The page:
Four years to make a difference; four years to create change; four years to inspire the next generation of Volunteers; four years to learn what it means to bear the torch.
Each year, select UT seniors are presented with the Torchbearer Award, which is considered to be the highest student honor at UT.
The Torchbearer Award is given to seniors who have shown excellency in both academics and service. The award is focused on those who have shown a genuine care for others through their achievements.
Natalie Campbell, student body president and advocate for those with disabilities, came to college with a mission to follow her passions without fear. Campbell’s leadership capabilities and willingness to take every opportunity that came her way made her the perfect candidate for the Torchbearer award.
On Feb. 25, Campbell was surprised by Chancellor Donde Plowman at a Student Government Association event in the Student Union, where she was then awarded as a Torchbearer. Campbell was surrounded by her friends that have worked alongside her in student government as she was given balloons and more to commemorate her achievements.
Campbell explained why the award is so special to her.
“What I love about the Torchbearer award is that it is presented to leaders at UT for being humble. The people that are awarded often do not expect to be recognized, but that’s something that makes it so special,” Campbell said.
The Torchbearer’s Creed, “One that beareth a torch shadoweth oneself to give light unto others,” was adopted 50 years ago and is represented on campus by the Torchbearer statue at Circle Park. This creed inspired the creation of the award to reward students who relay the light of the torchbearer to others throughout the community.
Campbell has worked in advocacy for years. She initiated the “Spread the Word to End the Word” campaign at her middle school and high school; the campaign aims to end the use of the R-word, which is often spoken as a slur toward those with disabilities.
Campbell was inspired to head this initiative locally in support of her younger sister, Olivia, who has Down syndrome. The Campbell sisters were brought up in a supportive household that encouraged this kind of advocacy.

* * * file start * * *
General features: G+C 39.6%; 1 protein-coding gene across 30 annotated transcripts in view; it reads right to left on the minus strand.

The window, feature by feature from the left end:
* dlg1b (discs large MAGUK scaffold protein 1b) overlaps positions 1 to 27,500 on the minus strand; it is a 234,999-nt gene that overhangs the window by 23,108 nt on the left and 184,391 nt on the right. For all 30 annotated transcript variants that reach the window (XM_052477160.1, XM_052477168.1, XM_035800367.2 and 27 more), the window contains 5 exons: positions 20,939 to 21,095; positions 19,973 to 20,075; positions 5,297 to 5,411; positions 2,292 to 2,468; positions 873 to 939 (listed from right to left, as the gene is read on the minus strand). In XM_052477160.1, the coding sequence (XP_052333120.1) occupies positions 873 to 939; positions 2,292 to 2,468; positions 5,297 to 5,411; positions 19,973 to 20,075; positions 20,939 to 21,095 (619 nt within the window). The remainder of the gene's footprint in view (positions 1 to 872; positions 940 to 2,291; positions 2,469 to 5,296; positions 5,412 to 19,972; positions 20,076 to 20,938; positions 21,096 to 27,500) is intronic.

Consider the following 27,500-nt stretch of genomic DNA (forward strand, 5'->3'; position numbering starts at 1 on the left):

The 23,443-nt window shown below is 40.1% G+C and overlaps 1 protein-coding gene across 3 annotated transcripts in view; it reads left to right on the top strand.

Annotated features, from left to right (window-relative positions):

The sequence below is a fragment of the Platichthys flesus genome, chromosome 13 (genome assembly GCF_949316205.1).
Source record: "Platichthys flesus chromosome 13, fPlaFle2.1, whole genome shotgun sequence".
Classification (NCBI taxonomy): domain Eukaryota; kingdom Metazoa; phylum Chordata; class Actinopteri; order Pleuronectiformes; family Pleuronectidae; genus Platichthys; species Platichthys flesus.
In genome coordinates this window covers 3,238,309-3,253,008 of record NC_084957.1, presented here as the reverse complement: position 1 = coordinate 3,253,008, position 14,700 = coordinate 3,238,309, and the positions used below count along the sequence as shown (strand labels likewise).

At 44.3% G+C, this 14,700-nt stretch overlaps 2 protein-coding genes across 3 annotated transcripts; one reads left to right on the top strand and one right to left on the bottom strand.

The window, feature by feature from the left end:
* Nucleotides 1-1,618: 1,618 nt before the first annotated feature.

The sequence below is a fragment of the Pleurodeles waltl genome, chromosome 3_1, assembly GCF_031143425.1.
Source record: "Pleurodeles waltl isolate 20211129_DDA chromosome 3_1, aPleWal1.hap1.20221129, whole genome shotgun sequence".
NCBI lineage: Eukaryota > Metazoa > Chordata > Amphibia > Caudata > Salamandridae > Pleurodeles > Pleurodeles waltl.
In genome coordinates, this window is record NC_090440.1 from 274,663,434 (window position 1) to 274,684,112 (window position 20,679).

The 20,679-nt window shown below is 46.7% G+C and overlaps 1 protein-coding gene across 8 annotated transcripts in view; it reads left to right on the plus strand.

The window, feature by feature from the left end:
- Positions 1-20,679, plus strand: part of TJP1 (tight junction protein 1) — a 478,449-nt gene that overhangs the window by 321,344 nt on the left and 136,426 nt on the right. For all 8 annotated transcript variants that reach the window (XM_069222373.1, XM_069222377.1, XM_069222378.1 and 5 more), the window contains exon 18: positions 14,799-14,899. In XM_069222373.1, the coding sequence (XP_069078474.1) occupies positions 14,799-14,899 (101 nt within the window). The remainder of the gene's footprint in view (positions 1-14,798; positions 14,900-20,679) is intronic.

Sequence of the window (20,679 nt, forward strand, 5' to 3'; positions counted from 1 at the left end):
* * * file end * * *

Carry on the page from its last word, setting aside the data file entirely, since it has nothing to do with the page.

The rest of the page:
“My mom taught me how to be a strong female leader. She made me believe I was capable of doing anything I wanted to do and took me seriously from a young age. She gave me the confidence I needed when I was younger to pursue my goals,” Campbell said.
Campbell’s work with people with disabilities inspired her to pursue a double major in Disability Studies, as part of the College Scholars Program, and Philosophy with a concentration in legal and political philosophy.
Campbell acknowledged that her achievements have been made possible with the support of many others, including her fellow SGA representatives and several UT faculty members.
“My (SGA) executive cabinet is the real torchbearer. Their work behind the scenes often goes unnoticed, but they continue to show care for the student body and genuinely care about the collective over praise for their work. UT’s faculty, specifically Dr. Adam Cureton, Dr. Andrew Seidler and Dr. Elizabeth MacTavish have all helped me to achieve my goals,” Campbell said.
Campbell was nominated for the award by the Director of the Office of National Scholarships and Fellowships Andrew Seidler, and he explained his decision to recommend Campbell for the Honor.
“Natalie’s track record of leadership at UT is well-documented, but for me, what separates Natalie is the extraordinary advocacy work she has initiated alongside the disability community on campus, in Knoxville and across the state of Tennessee, and also the way she has infused her advocacy into her academic pursuits and vice versa,” Seidler said.
Seidler added that overall, Campbell is a fantastic leader in the Vol community, who is deserving of the great recognition she has received.
“It’s no wonder Natalie has garnered so many prestigious accolades, including as UT’s first-ever Mitchell Scholar. She’s just a special person and outstanding representative of our university,” Seidler said.